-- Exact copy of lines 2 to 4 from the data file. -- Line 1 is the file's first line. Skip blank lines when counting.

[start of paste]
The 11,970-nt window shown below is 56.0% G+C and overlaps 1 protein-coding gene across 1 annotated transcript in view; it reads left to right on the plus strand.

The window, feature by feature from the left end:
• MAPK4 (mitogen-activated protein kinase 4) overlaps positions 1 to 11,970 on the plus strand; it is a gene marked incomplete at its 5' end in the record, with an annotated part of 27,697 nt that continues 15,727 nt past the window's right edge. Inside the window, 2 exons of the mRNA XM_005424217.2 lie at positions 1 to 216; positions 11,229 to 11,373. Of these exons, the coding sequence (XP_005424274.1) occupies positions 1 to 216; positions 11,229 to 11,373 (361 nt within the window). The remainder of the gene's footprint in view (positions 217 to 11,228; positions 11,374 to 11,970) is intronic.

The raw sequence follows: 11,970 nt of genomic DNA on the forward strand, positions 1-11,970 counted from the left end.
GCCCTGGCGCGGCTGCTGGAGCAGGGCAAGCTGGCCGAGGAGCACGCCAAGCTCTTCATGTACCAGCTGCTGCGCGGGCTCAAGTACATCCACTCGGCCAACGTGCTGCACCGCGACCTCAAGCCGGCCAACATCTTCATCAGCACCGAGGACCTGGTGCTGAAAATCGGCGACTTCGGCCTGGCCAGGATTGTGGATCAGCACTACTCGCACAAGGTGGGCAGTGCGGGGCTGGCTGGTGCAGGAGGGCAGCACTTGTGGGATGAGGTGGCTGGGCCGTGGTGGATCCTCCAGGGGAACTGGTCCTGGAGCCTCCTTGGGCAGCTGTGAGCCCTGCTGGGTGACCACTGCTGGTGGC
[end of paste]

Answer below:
The window, feature by feature from the left end:
• MAPK4 (mitogen-activated protein kinase 4) overlaps positions 1 to 11,970 on the plus strand; it is a gene marked incomplete at its 5' end in the record, with an annotated part of 27,697 nt that continues 15,727 nt past the window's right edge. Inside the window, 2 exons of the mRNA XM_005424217.2 lie at positions 1 to 216; positions 11,229 to 11,373. Of these exons, the coding sequence (XP_005424274.1) occupies positions 1 to 216; positions 11,229 to 11,373 (361 nt within the window). The remainder of the gene's footprint in view (positions 217 to 11,228; positions 11,374 to 11,970) is intronic.

The raw sequence follows: 11,970 nt of genomic DNA on the forward strand, positions 1-11,970 counted from the left end.